Healthy Living in Recovery: How to Make Better Choices and Save Money Doing It

Money is tight when you’re in recovery. Not only does addiction do a number on your finances,
but once you’re clean, you also have to pay for rehab and start rebuilding your life from the
ground up. So, when everyone talks about the importance of getting healthy in recovery, it’s
easy to think, “With what money, exactly?”

The truth is, telling yourself you can’t afford to fix your health is just another excuse to avoid fully
committing to recovery. If you’re going to succeed in sobriety, you need to take complete
ownership of your body and your choices. Luckily, there’s a lot you can do to heal your body
and mind without blowing your entire budget.

The Healing Power of Exercise

Exercise doesn’t just give you something to do during the times you’d otherwise be using.
Exercise also adds structure to your day, relieves stress and depression, and heals damage to
your heart health, immune system, and physical fitness inflicted by addiction.

That’s all well and good, but what if you can’t afford an expensive monthly gym membership?
Good gyms aren’t cheap, and on top of membership fees, you have to buy workout clothes, gym
shoes, a gym bag, and other gear just to get started.

Instead, skip the gym and use the money you’d spend on monthly dues to buy home workout
gear. You’ll ultimately spend less and have a more accessible place to work out. Gadgets like
activity trackers and smart scales keep you accountable to your fitness goals, while inexpensive
equipment like free weights and running shoes get you started with aerobic and strength
training. When you’re ready to upgrade your home gym, search for coupons and promo codes
to score discounts on full-priced gear. With a Best Buy promo code, you can save money on
exercise equipment like stationary bikes, adjustable kettlebells, resistance bands, and more.

Nutrition’s Role in Addiction Recovery

Healthy eating is not a priority when you’re using. People in active addiction skip meals; choose
cheap, empty calories over nutritious foods; and develop nutrient absorption issues due to the
damaging effects of drug and alcohol abuse on the gut.

 
Poor eating habits perpetuate the cycle of addiction by disrupting your brain chemistry. This
leads to irritability, anxiety, depression, and other emotional triggers that drive you to use. To
conquer cravings and restore health to your body and mind, you need to eat a diet rich in
complex carbohydrates, protein, healthy fats, and fresh fruits and vegetables.

 
It’s a common misconception that healthy eating is unaffordable. It can be expensive, especially
if you shop at the most expensive stores or eat out instead of cooking at home. But preparing
healthy meals at home is cheap and easy when you develop a basic meal plan and use coupon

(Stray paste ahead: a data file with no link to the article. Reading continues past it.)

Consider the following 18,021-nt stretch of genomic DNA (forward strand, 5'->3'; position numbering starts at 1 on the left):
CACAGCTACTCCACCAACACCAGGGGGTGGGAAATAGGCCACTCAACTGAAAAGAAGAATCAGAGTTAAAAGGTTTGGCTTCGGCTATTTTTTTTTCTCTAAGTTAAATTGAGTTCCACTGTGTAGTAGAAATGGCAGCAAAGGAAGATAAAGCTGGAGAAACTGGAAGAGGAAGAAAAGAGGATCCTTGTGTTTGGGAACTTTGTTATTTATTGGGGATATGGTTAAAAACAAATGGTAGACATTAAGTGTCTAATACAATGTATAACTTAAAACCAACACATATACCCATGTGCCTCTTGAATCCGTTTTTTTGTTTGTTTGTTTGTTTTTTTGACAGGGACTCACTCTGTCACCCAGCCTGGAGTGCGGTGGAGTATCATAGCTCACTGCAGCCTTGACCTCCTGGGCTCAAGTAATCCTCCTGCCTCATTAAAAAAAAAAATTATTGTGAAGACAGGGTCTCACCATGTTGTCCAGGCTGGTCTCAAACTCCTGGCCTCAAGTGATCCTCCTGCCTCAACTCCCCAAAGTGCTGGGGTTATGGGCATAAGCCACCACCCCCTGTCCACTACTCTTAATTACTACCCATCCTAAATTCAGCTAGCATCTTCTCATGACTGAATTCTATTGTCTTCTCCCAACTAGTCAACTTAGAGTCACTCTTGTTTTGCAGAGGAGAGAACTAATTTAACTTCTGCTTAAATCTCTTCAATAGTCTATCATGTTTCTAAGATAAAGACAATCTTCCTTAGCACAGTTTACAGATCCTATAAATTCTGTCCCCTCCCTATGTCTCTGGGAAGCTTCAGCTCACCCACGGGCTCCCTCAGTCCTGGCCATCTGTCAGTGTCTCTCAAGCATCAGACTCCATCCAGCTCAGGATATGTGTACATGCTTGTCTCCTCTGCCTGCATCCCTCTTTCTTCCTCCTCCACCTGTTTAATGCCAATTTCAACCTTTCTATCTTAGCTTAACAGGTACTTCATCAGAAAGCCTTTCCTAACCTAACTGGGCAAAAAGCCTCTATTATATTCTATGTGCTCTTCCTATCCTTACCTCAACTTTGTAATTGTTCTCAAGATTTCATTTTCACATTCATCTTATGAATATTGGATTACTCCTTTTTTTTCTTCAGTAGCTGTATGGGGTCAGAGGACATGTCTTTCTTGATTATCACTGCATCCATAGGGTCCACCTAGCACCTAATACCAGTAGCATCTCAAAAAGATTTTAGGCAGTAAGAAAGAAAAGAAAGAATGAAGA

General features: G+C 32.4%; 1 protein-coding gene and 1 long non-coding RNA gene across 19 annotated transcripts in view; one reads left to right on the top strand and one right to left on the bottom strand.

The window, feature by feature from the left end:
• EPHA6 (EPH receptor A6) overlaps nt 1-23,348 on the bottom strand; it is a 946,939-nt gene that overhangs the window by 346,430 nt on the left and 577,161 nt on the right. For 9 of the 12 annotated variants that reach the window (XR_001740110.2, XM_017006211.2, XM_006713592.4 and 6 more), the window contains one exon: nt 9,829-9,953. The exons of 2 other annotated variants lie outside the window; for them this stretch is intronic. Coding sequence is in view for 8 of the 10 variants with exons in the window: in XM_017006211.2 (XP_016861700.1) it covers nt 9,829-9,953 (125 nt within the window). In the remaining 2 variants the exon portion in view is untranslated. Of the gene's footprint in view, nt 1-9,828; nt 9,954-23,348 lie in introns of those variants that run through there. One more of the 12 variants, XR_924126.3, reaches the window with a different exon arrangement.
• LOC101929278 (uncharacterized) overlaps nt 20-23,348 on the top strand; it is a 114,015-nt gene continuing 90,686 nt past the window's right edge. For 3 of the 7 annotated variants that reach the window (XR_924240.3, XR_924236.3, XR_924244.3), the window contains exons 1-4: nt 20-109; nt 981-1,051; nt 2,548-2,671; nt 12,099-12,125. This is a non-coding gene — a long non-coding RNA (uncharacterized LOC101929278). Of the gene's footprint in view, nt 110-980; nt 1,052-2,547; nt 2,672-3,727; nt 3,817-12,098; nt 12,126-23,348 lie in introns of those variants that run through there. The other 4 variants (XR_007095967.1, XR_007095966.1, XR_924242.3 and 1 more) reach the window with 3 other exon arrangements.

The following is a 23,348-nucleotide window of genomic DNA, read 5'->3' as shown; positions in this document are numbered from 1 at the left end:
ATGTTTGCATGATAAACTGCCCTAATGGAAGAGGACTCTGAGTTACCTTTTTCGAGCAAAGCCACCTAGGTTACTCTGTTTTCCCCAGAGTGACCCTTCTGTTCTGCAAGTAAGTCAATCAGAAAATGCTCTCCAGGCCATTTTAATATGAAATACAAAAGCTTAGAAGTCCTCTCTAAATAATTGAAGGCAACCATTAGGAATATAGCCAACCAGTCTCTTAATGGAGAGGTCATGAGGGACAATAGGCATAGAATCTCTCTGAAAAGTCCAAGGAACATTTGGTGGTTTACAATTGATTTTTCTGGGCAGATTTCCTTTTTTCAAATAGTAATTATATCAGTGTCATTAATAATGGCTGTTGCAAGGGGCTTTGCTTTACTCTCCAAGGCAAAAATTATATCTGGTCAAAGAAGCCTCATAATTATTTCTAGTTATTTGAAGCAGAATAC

apps to save money at the grocery store. Cut your grocery costs more by eating meatless meals
a few times per week, learning how to cook cheaper cuts of meat, buying in-season produce,
and shopping in the bulk section for grains, nuts, and beans.

Managing Stress Without Substances

Good news: Eating well and exercising don’t just improve your physical health — they boost
your mental wellness too. However, that’s not all you need to do to break your habit of reaching
for drugs and alcohol in times of stress. Good stress management habits are key to avoiding a
relapse when things start to get tough.

 
Yoga classes and massages are a lovely way to unwind, but you have plenty of other options if
those activities aren’t in your budget. Reading, meditating, and journaling are three ways to
unwind that cost nothing at all. If you find solace in spending time outdoors, splurge a little on
hiking boots or gardening tools, shopping last season’s stock to help save money. Hiking and
gardening are among the best stress-reducing activities thanks to the therapeutic effects of
nature, and after the initial investment, they’re practically free.

 
Ultimately, living a healthy lifestyle is one of the most budget-friendly things you can do. Not
only do healthy habits increase your chance of succeeding in recovery — which means less
money lost to drugs and alcohol — but they also counteract the expensive health issues caused

by prolonged substance abuse. Instead of viewing health and fitness costs as just another
expense, see them for what they really are: an investment in yourself.

Jennifer McGregor

Rick Adams Health

eating disorder

To Eat or Not to Eat…That Used To Be The Question

I was the girl who was never afraid of food till high school hit. Till it hit me so hard in the face, if I wanted to be like everyone else, I must look like everyone else. By everyone else I mean the popular girls. You know the blonde, 110 pounds (or under), wearing several coats of mascara, type of gal. In order to fit in to this genre, I began to learn my first diet, started to grow out my bangs, get rid of my spare tire around the middle, and learn to put on some Cover Girl. High school is where my eating disorder and negative body image began….

Grab the calculator, grab the scale, grab the fat free cheese, make sure it’s fat free. Grab the frozen veggies, only measure out 1 serving. No butter. No seasoning. Just steam them. It’s WAY better this way. Let’s see…there’s 30 calories in 1 piece of fat free cheese, 30 calories in my broccoli, this chicken breast says 180. Is that accurate? Gosh I hope so. My meal adds up to be…240 calories. Perfect! No more. No less. Now time to exercise. Let’s go downstairs and walk on the treadmill and AT LEAST burn my calories off from dinner.